Courses and experiences prepare students for careers in fields from renewable energy to finance.
By Kris Dreessen
Katelyn Adis ’24 entered Geneseo undeclared, open to trying many courses and activities in which she had interest, including dance, anthropology and environmental issues. She helped plan campus Earth Week events and joined Geneseo’s award-winning, student-run composting program.
“I realized I’m passionate about sustainability,” says Adis, “and I can definitely see myself doing this for the rest of my life.”
Adis is a recently declared sustainability studies major in the new Department of Geography and Sustainability Studies. Launched in fall 2021, the new major was inspired by student interest, ever-increasing environmental issues, and Geneseo’s commitment to sustainability. Professor of Geography James Kernan earned a fellowship to create the major and is the coordinator.
Thirty-two students declared sustainability studies as their major by the end of the semester.
“There is an increasing interest in sustainability, as many students wish to address pressing economic, social and environmental problems through their careers and lifestyles,” says Kernan.
Through coursework and interdisciplinary studies across themes of society, development and the environment, students prepare for graduate studies or careers in sustainability — from renewable energy and urban planning to conservation, food production and finance. Course offerings also reflect the 2030 United Nations Sustainable Development Goals and support sustainability as a core value of the College. Internships, co-curricular activities and study abroad experiences are encouraged. Last fall, for example, students toured the Rochester Art Guild, attended a fabric-dying workshop using black walnuts and visited an organic dairy farm with a cheese factory powered by methane from an anaerobic digester.
Although Geneseo didn’t have a sustainability major when she transferred as a junior, Lauren Goulet ’22 chose Geneseo because of the commitment to sustainability its school leaders and students showed through eco-friendly facilities, composting, a dedicated Office of Sustainability and an eGarden in which students and faculty actively grow food, experiment with solar power and explore other projects.
“The school has a lot going on that I wanted to be a part of,” says Goulet, who is a member of the Geneseo President’s Commission on Sustainability. “You can tangibly see and visit the efforts, such as the Roemer Arboretum, the greenhouse and geothermal wells to heat buildings. I was like, ‘Wow, this school is putting sustainability into practice and doing cool things.’ It’s a gold star: the College is working it into the culture of the school. Creating the major shows this is a priority.”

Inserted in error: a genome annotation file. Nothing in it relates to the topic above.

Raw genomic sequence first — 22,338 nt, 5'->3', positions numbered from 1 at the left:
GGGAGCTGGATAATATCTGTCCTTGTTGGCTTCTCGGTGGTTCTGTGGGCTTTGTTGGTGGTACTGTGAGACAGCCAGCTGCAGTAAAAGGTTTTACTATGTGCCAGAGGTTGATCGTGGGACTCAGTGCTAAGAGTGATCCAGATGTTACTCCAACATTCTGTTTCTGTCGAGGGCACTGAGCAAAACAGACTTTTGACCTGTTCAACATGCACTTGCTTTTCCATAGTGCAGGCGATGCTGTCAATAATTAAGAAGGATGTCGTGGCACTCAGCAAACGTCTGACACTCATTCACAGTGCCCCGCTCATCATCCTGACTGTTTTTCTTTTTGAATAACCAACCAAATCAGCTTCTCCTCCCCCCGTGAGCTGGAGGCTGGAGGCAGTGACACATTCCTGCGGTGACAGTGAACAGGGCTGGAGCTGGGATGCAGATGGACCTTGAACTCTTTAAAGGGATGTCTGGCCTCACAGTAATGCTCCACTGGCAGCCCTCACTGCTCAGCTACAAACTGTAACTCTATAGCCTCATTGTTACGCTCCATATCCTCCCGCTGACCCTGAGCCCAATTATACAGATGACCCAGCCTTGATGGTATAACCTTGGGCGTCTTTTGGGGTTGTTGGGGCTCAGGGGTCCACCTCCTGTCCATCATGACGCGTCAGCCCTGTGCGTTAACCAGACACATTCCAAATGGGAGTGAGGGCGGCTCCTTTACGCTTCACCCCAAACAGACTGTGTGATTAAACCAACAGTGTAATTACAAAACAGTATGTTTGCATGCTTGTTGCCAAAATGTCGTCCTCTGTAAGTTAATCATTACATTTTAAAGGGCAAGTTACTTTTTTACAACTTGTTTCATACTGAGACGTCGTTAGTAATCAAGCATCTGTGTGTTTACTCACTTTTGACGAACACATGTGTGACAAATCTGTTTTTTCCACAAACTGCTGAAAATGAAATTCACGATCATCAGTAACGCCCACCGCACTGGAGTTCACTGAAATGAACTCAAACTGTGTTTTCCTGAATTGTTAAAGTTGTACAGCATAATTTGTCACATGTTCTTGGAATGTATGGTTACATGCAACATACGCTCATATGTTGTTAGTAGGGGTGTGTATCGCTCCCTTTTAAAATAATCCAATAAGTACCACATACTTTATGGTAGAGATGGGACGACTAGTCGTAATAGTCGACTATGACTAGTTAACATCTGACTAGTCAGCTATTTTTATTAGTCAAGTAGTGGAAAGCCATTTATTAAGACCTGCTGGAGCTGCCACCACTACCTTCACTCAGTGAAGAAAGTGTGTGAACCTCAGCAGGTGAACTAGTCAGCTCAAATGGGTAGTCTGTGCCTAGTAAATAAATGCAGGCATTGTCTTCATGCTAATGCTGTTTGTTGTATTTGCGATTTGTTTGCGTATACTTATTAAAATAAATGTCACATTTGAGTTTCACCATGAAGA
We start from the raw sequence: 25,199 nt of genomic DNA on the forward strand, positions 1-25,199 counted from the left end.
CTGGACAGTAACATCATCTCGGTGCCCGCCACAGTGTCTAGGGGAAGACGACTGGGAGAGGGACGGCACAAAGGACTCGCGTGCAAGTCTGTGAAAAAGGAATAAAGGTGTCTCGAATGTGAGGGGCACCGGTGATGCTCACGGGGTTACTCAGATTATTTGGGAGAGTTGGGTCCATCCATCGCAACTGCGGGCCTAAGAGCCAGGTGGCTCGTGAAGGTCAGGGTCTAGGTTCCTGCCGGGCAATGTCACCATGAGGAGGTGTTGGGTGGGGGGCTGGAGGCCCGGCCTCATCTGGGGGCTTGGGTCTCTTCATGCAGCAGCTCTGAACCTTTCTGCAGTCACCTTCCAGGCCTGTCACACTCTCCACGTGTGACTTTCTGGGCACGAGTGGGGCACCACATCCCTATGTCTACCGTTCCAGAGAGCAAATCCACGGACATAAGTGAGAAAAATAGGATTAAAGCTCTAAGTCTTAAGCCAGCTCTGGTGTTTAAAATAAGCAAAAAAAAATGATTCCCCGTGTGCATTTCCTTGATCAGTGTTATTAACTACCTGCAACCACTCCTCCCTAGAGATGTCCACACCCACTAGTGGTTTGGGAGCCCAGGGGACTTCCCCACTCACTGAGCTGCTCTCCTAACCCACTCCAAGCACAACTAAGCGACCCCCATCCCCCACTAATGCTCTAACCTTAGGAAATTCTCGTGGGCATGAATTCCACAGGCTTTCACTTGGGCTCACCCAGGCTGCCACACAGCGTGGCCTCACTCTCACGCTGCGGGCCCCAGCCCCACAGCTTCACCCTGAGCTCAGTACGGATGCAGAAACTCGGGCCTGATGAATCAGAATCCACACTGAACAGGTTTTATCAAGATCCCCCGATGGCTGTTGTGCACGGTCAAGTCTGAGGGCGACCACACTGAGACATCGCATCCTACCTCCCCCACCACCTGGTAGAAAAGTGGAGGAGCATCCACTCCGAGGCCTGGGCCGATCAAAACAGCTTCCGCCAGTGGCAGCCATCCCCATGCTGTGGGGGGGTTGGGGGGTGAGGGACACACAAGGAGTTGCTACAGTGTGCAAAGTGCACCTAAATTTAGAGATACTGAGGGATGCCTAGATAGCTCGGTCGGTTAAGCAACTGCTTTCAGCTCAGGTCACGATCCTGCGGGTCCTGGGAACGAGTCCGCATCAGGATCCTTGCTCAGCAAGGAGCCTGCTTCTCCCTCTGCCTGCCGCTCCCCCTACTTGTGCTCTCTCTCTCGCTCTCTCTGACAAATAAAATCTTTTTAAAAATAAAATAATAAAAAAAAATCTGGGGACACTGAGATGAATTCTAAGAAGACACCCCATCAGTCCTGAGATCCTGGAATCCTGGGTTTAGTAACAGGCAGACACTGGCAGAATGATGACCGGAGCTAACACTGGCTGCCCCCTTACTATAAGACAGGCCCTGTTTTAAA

As a sustainability intern, Goulet co-ran the garden committee, planned volunteer opportunities for other students, composted and built raised beds in the gardens, and created a vertical herb garden in the Eco House living-learning community made from wooden bleachers from the old Schrader Gymnasium. She’s learned she wants to focus on hands-on education in her career.
Another new sustainability major, Yaro Bautista ’23 partners with faculty and staff on sustainability planning as student member of the President’s Commission on Sustainability. He plans to use his foundation in philosophy, women and gender studies and sustainability studies in a campaign management role to create better political policy. Students realize how many issues affect their future, he says, and they want to make a difference.
Five of the 2022 Geneseo Student Ambassadors projects focus on aspects of the U.N. Sustainable Development Goals, which have been adopted by an ever-growing number of governments, businesses and nonprofit organizations worldwide that address hunger, poverty, education equality, health, conservation and other issues. Goulet and Brendan Shortt ’22 will research and build a food forest on campus that will supply harvests in all growing seasons. Other projects aim to strengthen food security for students on campus, start an oral hygiene program in New York City’s Chinatown, and create a curriculum for area public schools that represents students of color in film and literature. Adis and physics majors Emma Parker ’24 and Kayla Andersen ’24 are using the $5,000 award to design and build a solar heater for the campus greenhouse.
“The heater will allow Geneseo to start the growing season sooner, and extend it,” says Adis. “I’m really excited to be part of this innovation. There are so many opportunities to explore and lead. That’s the greatness of this major, and I’m enjoying finding the focus for my career.”